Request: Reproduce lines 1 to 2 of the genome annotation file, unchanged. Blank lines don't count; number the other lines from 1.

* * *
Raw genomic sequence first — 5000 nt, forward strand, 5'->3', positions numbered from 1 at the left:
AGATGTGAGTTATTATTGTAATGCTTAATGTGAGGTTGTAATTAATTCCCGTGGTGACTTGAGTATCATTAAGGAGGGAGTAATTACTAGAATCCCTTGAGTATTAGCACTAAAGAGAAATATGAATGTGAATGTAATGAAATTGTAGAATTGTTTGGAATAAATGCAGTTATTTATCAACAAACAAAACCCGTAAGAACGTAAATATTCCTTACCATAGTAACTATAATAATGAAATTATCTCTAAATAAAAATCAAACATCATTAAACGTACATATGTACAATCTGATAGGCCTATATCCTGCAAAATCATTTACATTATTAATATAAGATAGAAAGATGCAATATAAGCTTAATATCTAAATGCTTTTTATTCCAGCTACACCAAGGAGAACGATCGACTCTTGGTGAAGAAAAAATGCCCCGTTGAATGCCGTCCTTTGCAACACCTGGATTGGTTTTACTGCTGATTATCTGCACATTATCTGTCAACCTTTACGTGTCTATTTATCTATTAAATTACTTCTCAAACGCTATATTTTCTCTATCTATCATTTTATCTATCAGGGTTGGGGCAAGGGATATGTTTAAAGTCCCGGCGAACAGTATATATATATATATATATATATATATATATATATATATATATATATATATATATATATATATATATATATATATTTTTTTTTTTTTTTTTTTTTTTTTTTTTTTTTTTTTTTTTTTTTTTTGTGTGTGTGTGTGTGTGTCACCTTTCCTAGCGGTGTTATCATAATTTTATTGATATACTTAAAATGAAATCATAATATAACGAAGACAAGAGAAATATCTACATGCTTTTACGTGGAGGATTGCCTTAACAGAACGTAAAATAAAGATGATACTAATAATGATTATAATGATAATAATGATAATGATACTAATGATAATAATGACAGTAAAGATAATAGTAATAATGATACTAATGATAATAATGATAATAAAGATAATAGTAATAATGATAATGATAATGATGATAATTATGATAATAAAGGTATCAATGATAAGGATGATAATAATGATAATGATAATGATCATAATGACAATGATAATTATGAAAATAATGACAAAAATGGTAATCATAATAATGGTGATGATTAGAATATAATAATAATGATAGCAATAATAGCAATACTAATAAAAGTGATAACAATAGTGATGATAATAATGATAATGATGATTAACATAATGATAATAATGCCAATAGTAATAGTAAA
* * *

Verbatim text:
Raw genomic sequence first — 5000 nt, forward strand, 5'->3', positions numbered from 1 at the left:
AGATGTGAGTTATTATTGTAATGCTTAATGTGAGGTTGTAATTAATTCCCGTGGTGACTTGAGTATCATTAAGGAGGGAGTAATTACTAGAATCCCTTGAGTATTAGCACTAAAGAGAAATATGAATGTGAATGTAATGAAATTGTAGAATTGTTTGGAATAAATGCAGTTATTTATCAACAAACAAAACCCGTAAGAACGTAAATATTCCTTACCATAGTAACTATAATAATGAAATTATCTCTAAATAAAAATCAAACATCATTAAACGTACATATGTACAATCTGATAGGCCTATATCCTGCAAAATCATTTACATTATTAATATAAGATAGAAAGATGCAATATAAGCTTAATATCTAAATGCTTTTTATTCCAGCTACACCAAGGAGAACGATCGACTCTTGGTGAAGAAAAAATGCCCCGTTGAATGCCGTCCTTTGCAACACCTGGATTGGTTTTACTGCTGATTATCTGCACATTATCTGTCAACCTTTACGTGTCTATTTATCTATTAAATTACTTCTCAAACGCTATATTTTCTCTATCTATCATTTTATCTATCAGGGTTGGGGCAAGGGATATGTTTAAAGTCCCGGCGAACAGTATATATATATATATATATATATATATATATATATATATATATATATATATATATATATATATATATATATATATTTTTTTTTTTTTTTTTTTTTTTTTTTTTTTTTTTTTTTTTTTTTTTTGTGTGTGTGTGTGTGTGTCACCTTTCCTAGCGGTGTTATCATAATTTTATTGATATACTTAAAATGAAATCATAATATAACGAAGACAAGAGAAATATCTACATGCTTTTACGTGGAGGATTGCCTTAACAGAACGTAAAATAAAGATGATACTAATAATGATTATAATGATAATAATGATAATGATACTAATGATAATAATGACAGTAAAGATAATAGTAATAATGATACTAATGATAATAATGATAATAAAGATAATAGTAATAATGATAATGATAATGATGATAATTATGATAATAAAGGTATCAATGATAAGGATGATAATAATGATAATGATAATGATCATAATGACAATGATAATTATGAAAATAATGACAAAAATGGTAATCATAATAATGGTGATGATTAGAATATAATAATAATGATAGCAATAATAGCAATACTAATAAAAGTGATAACAATAGTGATGATAATAATGATAATGATGATTAACATAATGATAATAATGCCAATAGTAATAGTAAA